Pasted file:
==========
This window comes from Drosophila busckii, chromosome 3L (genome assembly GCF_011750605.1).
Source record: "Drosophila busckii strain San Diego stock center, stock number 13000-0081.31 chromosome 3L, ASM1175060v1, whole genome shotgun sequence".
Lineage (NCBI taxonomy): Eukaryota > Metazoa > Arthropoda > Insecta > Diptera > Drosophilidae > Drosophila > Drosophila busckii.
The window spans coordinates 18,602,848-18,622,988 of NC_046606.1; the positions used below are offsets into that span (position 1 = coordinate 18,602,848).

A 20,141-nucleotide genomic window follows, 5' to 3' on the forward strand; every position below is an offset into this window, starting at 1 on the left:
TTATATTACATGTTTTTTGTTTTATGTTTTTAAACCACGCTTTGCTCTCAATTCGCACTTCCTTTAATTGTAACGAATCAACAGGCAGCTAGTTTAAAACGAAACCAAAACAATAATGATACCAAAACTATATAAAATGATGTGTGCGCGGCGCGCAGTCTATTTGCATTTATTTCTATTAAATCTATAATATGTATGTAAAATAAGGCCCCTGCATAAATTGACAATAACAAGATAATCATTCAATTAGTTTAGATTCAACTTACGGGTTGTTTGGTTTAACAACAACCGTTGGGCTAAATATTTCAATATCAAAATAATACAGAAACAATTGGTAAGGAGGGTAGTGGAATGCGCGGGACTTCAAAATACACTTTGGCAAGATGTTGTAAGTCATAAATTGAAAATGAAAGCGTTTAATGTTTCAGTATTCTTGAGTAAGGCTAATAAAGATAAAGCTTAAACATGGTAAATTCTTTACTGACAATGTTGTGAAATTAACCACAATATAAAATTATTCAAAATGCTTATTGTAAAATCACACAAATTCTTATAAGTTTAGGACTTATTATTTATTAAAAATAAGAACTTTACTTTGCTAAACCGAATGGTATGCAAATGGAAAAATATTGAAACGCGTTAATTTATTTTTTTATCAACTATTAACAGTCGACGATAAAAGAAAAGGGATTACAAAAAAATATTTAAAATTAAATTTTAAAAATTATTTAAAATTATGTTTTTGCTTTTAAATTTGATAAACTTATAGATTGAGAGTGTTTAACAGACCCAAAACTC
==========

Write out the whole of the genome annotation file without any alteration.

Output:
This window comes from Drosophila busckii, chromosome 3L (genome assembly GCF_011750605.1).
Source record: "Drosophila busckii strain San Diego stock center, stock number 13000-0081.31 chromosome 3L, ASM1175060v1, whole genome shotgun sequence".
Lineage (NCBI taxonomy): Eukaryota > Metazoa > Arthropoda > Insecta > Diptera > Drosophilidae > Drosophila > Drosophila busckii.
The window spans coordinates 18,602,848-18,622,988 of NC_046606.1; the positions used below are offsets into that span (position 1 = coordinate 18,602,848).

A 20,141-nucleotide genomic window follows, 5' to 3' on the forward strand; every position below is an offset into this window, starting at 1 on the left:
TTATATTACATGTTTTTTGTTTTATGTTTTTAAACCACGCTTTGCTCTCAATTCGCACTTCCTTTAATTGTAACGAATCAACAGGCAGCTAGTTTAAAACGAAACCAAAACAATAATGATACCAAAACTATATAAAATGATGTGTGCGCGGCGCGCAGTCTATTTGCATTTATTTCTATTAAATCTATAATATGTATGTAAAATAAGGCCCCTGCATAAATTGACAATAACAAGATAATCATTCAATTAGTTTAGATTCAACTTACGGGTTGTTTGGTTTAACAACAACCGTTGGGCTAAATATTTCAATATCAAAATAATACAGAAACAATTGGTAAGGAGGGTAGTGGAATGCGCGGGACTTCAAAATACACTTTGGCAAGATGTTGTAAGTCATAAATTGAAAATGAAAGCGTTTAATGTTTCAGTATTCTTGAGTAAGGCTAATAAAGATAAAGCTTAAACATGGTAAATTCTTTACTGACAATGTTGTGAAATTAACCACAATATAAAATTATTCAAAATGCTTATTGTAAAATCACACAAATTCTTATAAGTTTAGGACTTATTATTTATTAAAAATAAGAACTTTACTTTGCTAAACCGAATGGTATGCAAATGGAAAAATATTGAAACGCGTTAATTTATTTTTTTATCAACTATTAACAGTCGACGATAAAAGAAAAGGGATTACAAAAAAATATTTAAAATTAAATTTTAAAAATTATTTAAAATTATGTTTTTGCTTTTAAATTTGATAAACTTATAGATTGAGAGTGTTTAACAGACCCAAAACTC